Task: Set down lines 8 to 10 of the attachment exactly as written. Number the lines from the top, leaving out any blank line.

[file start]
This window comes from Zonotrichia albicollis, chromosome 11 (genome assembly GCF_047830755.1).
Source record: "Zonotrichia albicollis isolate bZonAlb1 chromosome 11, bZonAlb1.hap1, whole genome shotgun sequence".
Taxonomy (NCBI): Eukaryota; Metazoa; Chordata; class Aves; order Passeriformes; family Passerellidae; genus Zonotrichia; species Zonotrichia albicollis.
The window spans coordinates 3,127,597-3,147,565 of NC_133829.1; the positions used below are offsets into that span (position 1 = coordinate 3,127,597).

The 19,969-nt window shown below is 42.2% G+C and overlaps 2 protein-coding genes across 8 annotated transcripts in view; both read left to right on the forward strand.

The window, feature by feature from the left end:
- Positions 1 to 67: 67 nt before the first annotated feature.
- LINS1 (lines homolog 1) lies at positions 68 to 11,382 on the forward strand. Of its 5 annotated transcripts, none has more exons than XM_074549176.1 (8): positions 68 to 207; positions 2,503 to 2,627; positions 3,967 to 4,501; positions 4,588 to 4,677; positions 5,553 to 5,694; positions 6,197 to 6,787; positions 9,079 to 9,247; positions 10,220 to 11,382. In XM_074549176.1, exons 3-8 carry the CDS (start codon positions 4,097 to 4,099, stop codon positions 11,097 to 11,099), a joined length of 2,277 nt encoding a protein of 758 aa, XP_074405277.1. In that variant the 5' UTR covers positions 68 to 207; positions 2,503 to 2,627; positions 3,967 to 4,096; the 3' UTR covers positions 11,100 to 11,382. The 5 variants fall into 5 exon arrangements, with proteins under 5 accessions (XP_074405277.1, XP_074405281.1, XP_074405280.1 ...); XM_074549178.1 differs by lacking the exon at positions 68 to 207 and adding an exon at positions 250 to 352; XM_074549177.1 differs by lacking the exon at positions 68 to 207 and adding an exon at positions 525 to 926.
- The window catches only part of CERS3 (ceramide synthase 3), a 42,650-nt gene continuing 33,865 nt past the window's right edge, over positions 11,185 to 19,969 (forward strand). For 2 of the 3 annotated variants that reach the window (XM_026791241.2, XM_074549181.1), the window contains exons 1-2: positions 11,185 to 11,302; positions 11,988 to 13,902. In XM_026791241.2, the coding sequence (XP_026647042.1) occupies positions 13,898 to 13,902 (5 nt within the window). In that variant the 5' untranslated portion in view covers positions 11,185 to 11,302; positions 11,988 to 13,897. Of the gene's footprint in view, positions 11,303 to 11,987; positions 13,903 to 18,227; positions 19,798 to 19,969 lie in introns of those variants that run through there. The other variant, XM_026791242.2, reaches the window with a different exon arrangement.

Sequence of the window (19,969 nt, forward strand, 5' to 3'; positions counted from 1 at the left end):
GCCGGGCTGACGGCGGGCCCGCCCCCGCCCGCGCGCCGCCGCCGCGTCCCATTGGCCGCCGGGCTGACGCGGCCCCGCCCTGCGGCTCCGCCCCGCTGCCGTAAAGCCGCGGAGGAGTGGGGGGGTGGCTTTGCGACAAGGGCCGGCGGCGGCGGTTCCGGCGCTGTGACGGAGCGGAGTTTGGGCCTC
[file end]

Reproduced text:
- LINS1 (lines homolog 1) lies at positions 68 to 11,382 on the forward strand. Of its 5 annotated transcripts, none has more exons than XM_074549176.1 (8): positions 68 to 207; positions 2,503 to 2,627; positions 3,967 to 4,501; positions 4,588 to 4,677; positions 5,553 to 5,694; positions 6,197 to 6,787; positions 9,079 to 9,247; positions 10,220 to 11,382. In XM_074549176.1, exons 3-8 carry the CDS (start codon positions 4,097 to 4,099, stop codon positions 11,097 to 11,099), a joined length of 2,277 nt encoding a protein of 758 aa, XP_074405277.1. In that variant the 5' UTR covers positions 68 to 207; positions 2,503 to 2,627; positions 3,967 to 4,096; the 3' UTR covers positions 11,100 to 11,382. The 5 variants fall into 5 exon arrangements, with proteins under 5 accessions (XP_074405277.1, XP_074405281.1, XP_074405280.1 ...); XM_074549178.1 differs by lacking the exon at positions 68 to 207 and adding an exon at positions 250 to 352; XM_074549177.1 differs by lacking the exon at positions 68 to 207 and adding an exon at positions 525 to 926.
- The window catches only part of CERS3 (ceramide synthase 3), a 42,650-nt gene continuing 33,865 nt past the window's right edge, over positions 11,185 to 19,969 (forward strand). For 2 of the 3 annotated variants that reach the window (XM_026791241.2, XM_074549181.1), the window contains exons 1-2: positions 11,185 to 11,302; positions 11,988 to 13,902. In XM_026791241.2, the coding sequence (XP_026647042.1) occupies positions 13,898 to 13,902 (5 nt within the window). In that variant the 5' untranslated portion in view covers positions 11,185 to 11,302; positions 11,988 to 13,897. Of the gene's footprint in view, positions 11,303 to 11,987; positions 13,903 to 18,227; positions 19,798 to 19,969 lie in introns of those variants that run through there. The other variant, XM_026791242.2, reaches the window with a different exon arrangement.

Sequence of the window (19,969 nt, forward strand, 5' to 3'; positions counted from 1 at the left end):